06/23/2011, 00.00
CHINA
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Chinese factories hit by strikes over better pay but especially more respect

Workers in a South Korean-owned plant in Guangzhou and a Japanese-owned factory in Chang’an go on strike to demand higher wages, but above all respect and humane working conditions. They also want trade unions independent of the Communist Party.
Beijing (AsiaNews/Agencies) – More than 4,000 workers at the Hualong plant in Meishan village have been on strike for the past three days. The handbag factory is owned by South Korea’s Simone Ltd Co and is located in Guangzhou's Panyu district. Its workers want better pay and especially more respect and better working conditions. Workers’ protests are frequent in China. They are usually sparked by demands for higher wages but also for a less inhumane organisation of work.

Workers at the Hualong plant want a pay raise equal to the rising cost of living, especially food prices. They also complain of a “harsh working environment”.

There is tension at the plant. Strikers have complained that private security guards hired by the company beat up at least two workers, one of them a woman. So far, police are present at the site but have not intervened. But a large traffic jam also developed outside the factory.

The Guangzhou factory opened in 1992, hiring more than 4,000 workers, 80 per cent of them women, mostly from inland provinces. It manufactures international high-end handbags for designer brands such as Michael Kors, DKNY, Burberry, Kate Spade and Coach.

Workers complain that they have to stand 12 hours a day, cannot drink water during work and are given only one toilet break every four hours.

The average base monthly salary is 1,100 yuan for working eight hours a day, but those who work 12 hours a day can earn up to 1,900 yuan.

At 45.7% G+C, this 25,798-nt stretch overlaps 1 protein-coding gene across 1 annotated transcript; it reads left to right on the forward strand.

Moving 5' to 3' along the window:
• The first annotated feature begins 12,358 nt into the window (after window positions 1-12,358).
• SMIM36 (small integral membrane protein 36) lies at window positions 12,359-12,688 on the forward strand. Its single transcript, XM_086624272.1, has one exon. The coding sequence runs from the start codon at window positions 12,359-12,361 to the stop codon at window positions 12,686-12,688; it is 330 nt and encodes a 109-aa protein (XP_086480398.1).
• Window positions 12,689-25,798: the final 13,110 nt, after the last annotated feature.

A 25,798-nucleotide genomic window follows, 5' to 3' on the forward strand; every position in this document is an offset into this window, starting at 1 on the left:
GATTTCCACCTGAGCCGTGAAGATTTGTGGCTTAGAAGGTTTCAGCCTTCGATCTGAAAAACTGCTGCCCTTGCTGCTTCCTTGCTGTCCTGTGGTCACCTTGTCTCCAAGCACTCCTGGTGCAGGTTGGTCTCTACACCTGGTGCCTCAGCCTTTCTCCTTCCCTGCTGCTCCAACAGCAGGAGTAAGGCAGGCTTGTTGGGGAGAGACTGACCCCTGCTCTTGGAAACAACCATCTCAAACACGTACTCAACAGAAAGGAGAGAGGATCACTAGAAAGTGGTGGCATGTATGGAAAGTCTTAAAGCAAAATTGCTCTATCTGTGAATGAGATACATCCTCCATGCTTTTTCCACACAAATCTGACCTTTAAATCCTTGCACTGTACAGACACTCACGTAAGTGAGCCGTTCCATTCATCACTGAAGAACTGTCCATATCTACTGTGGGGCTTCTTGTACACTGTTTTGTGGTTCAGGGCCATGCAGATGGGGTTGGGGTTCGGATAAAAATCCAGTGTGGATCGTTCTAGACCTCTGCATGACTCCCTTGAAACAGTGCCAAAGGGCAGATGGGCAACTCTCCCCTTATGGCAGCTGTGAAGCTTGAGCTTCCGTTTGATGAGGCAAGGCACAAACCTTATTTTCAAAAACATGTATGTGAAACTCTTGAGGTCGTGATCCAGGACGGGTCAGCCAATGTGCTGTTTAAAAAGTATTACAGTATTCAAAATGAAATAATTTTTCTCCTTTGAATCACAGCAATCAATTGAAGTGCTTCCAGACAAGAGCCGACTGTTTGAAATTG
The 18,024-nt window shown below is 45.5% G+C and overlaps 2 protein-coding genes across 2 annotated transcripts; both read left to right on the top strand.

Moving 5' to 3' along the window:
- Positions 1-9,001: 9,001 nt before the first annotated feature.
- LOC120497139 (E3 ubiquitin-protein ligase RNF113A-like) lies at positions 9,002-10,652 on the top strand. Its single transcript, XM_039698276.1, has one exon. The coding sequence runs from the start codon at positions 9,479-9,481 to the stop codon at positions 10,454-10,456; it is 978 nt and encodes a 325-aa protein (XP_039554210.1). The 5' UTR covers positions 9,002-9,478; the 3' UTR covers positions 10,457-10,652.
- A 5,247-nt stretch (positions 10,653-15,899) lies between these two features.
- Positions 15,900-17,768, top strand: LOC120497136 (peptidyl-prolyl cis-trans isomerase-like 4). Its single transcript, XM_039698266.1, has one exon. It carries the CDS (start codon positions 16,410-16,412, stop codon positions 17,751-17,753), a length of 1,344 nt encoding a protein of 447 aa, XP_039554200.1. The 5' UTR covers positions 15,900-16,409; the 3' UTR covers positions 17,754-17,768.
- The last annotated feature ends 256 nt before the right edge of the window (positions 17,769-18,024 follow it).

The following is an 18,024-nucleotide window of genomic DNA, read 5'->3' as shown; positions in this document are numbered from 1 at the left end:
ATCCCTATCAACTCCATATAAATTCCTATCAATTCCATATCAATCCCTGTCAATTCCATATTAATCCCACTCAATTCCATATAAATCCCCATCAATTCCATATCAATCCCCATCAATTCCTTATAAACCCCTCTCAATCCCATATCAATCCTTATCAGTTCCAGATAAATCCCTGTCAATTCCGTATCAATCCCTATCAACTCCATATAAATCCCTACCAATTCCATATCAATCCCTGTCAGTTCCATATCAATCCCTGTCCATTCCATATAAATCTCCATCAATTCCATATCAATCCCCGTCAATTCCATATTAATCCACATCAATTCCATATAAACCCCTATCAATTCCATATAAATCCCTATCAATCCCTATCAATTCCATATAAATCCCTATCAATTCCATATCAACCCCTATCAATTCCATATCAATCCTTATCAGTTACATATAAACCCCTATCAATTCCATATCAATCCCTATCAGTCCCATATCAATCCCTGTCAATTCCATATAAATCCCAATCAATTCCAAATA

However, the company deducts 200 yuan for social security and 100 yuan every month for food if workers dine inside the plant. The food, workers say, “is like trash” and “unfit for human consumption”. The “rice served is sometimes black”.

Workers are demanding a base salary of 1,300 yuan, but more than that, they want to be “treated like human beings”, as some put it. They want more respect from bosses, who scold them in front of others, “confiscate our mobile phones” and check the women’s bathroom.

What is happening at this plant is symptomatic of widespread dissatisfaction that is turning into labour protests, as workers push for higher salaries, but also refuse to be denied their rights.

Last week, 2,000 workers went on strike at a plant in Chang’an (Dongguan) owned by the Citizen Watch Co. of Japan to protest against having to work 5-6 hours overtime without pay.

In this factory, wages are withheld from workers who are not at their post 10 minutes before their shift started.

China’s economic boom is thus also this: tens of millions of migrant workers toiling away for the whole day for paltry wages in inhuman conditions.

Companies are protected by local authorities, who are more interested in promoting industrial development. Workers are not protected by the country’s Communist Party-controlled single trade union.

This is why tens of thousands of labour protests break out every year over unpaid wages or oppressive working conditions.

Recently, Chinese dissidents, inspired by the Jasmine Revolution, have urged the country’s workers to go on strike between 15 and 25 June for better pay and improved working conditions as well as the right to set up independent trade unions.
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